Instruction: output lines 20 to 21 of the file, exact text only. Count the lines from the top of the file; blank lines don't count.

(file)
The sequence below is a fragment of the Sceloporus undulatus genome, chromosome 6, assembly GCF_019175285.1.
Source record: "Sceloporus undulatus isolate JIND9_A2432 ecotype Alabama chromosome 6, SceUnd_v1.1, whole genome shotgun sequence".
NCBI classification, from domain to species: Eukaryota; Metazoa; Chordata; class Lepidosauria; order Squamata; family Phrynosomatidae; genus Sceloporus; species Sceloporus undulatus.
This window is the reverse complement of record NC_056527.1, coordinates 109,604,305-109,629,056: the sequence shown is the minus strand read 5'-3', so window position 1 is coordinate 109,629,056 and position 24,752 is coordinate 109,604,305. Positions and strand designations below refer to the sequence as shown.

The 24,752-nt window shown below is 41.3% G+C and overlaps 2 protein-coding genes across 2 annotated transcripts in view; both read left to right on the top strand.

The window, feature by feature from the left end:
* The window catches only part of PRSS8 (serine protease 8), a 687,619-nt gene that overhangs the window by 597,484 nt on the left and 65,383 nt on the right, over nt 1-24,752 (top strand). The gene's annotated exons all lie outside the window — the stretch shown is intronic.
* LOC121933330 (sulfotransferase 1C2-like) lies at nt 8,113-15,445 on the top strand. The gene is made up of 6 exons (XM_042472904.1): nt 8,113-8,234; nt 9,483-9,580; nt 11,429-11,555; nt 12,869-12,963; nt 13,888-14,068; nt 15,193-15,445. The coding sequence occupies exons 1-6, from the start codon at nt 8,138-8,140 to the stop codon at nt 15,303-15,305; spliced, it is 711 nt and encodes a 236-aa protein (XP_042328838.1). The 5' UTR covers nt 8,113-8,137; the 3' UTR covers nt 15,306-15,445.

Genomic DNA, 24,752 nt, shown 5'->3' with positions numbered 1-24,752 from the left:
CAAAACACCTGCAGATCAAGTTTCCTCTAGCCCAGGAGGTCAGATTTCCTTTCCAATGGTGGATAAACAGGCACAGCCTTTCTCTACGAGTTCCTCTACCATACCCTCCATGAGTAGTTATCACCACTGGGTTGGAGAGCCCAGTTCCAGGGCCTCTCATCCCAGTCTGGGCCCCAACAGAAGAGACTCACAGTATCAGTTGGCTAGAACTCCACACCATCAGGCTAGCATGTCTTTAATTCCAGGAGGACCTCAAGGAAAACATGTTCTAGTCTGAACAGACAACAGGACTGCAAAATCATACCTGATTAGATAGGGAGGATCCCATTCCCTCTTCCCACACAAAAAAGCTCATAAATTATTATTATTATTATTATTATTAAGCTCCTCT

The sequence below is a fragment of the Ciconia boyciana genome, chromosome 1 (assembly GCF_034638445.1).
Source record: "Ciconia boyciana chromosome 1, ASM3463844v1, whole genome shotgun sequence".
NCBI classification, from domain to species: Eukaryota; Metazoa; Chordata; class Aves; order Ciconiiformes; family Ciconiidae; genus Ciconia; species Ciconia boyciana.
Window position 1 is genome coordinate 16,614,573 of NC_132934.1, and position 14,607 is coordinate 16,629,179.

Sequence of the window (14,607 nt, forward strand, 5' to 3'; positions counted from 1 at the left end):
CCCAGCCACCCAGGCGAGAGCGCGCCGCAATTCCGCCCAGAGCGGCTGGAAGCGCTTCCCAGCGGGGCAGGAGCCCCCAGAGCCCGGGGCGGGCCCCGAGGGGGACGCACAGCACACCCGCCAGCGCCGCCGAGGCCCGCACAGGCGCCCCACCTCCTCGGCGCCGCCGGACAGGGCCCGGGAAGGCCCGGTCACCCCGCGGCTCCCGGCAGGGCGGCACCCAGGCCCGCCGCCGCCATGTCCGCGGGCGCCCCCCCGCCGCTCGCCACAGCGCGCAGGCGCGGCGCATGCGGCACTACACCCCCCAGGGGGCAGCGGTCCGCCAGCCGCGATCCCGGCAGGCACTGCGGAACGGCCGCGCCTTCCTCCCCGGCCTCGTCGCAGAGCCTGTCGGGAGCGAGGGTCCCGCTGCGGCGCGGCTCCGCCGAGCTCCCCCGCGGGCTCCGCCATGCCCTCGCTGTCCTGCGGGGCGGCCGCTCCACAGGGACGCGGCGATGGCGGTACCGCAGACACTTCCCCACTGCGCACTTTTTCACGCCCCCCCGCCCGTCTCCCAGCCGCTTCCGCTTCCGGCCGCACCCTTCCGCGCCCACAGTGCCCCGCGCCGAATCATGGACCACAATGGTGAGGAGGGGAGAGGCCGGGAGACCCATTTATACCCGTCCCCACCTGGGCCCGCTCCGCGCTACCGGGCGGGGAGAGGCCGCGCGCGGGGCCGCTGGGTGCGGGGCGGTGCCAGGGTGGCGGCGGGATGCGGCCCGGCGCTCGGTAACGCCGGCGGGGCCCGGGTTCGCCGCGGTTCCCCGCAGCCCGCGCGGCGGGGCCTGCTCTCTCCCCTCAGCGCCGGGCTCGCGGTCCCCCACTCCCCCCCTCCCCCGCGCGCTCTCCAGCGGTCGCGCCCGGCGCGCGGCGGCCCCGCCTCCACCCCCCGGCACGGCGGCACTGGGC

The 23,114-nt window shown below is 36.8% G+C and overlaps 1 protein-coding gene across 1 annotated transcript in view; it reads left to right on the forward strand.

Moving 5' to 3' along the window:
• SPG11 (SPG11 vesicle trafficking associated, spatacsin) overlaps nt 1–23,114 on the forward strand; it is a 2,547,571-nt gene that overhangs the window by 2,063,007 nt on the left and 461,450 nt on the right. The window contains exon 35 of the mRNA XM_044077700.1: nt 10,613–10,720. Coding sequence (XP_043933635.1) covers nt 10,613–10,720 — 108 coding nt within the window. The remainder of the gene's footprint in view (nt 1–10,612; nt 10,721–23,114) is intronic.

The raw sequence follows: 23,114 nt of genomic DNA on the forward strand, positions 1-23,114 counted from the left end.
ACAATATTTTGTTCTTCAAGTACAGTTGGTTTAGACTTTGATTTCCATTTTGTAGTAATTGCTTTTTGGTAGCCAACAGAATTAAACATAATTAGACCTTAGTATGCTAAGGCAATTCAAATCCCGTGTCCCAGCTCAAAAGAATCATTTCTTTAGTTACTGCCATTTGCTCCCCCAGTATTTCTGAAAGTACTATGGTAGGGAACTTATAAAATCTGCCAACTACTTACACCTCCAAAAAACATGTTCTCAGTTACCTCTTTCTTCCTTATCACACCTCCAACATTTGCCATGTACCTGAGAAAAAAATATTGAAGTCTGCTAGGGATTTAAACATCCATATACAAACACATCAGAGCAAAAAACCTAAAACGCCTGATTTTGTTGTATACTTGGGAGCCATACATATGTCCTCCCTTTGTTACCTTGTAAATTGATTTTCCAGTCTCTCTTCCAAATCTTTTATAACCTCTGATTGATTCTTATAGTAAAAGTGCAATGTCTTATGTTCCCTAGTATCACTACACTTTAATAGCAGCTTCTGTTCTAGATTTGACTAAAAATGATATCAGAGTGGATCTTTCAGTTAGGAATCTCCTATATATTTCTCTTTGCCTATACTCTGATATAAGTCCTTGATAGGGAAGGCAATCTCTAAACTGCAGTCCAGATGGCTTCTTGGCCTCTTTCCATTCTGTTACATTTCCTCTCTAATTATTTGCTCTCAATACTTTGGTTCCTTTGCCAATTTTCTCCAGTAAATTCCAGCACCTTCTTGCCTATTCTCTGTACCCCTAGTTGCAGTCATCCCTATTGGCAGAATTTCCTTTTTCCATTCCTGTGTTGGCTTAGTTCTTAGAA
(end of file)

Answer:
The raw sequence follows: 23,114 nt of genomic DNA on the forward strand, positions 1-23,114 counted from the left end.
ACAATATTTTGTTCTTCAAGTACAGTTGGTTTAGACTTTGATTTCCATTTTGTAGTAATTGCTTTTTGGTAGCCAACAGAATTAAACATAATTAGACCTTAGTATGCTAAGGCAATTCAAATCCCGTGTCCCAGCTCAAAAGAATCATTTCTTTAGTTACTGCCATTTGCTCCCCCAGTATTTCTGAAAGTACTATGGTAGGGAACTTATAAAATCTGCCAACTACTTACACCTCCAAAAAACATGTTCTCAGTTACCTCTTTCTTCCTTATCACACCTCCAACATTTGCCATGTACCTGAGAAAAAAATATTGAAGTCTGCTAGGGATTTAAACATCCATATACAAACACATCAGAGCAAAAAACCTAAAACGCCTGATTTTGTTGTATACTTGGGAGCCATACATATGTCCTCCCTTTGTTACCTTGTAAATTGATTTTCCAGTCTCTCTTCCAAATCTTTTATAACCTCTGATTGATTCTTATAGTAAAAGTGCAATGTCTTATGTTCCCTAGTATCACTACACTTTAATAGCAGCTTCTGTTCTAGATTTGACTAAAAATGATATCAGAGTGGATCTTTCAGTTAGGAATCTCCTATATATTTCTCTTTGCCTATACTCTGATATAAGTCCTTGATAGGGAAGGCAATCTCTAAACTGCAGTCCAGATGGCTTCTTGGCCTCTTTCCATTCTGTTACATTTCCTCTCTAATTATTTGCTCTCAATACTTTGGTTCCTTTGCCAATTTTCTCCAGTAAATTCCAGCACCTTCTTGCCTATTCTCTGTACCCCTAGTTGCAGTCATCCCTATTGGCAGAATTTCCTTTTTCCATTCCTGTGTTGGCTTAGTTCTTAGAA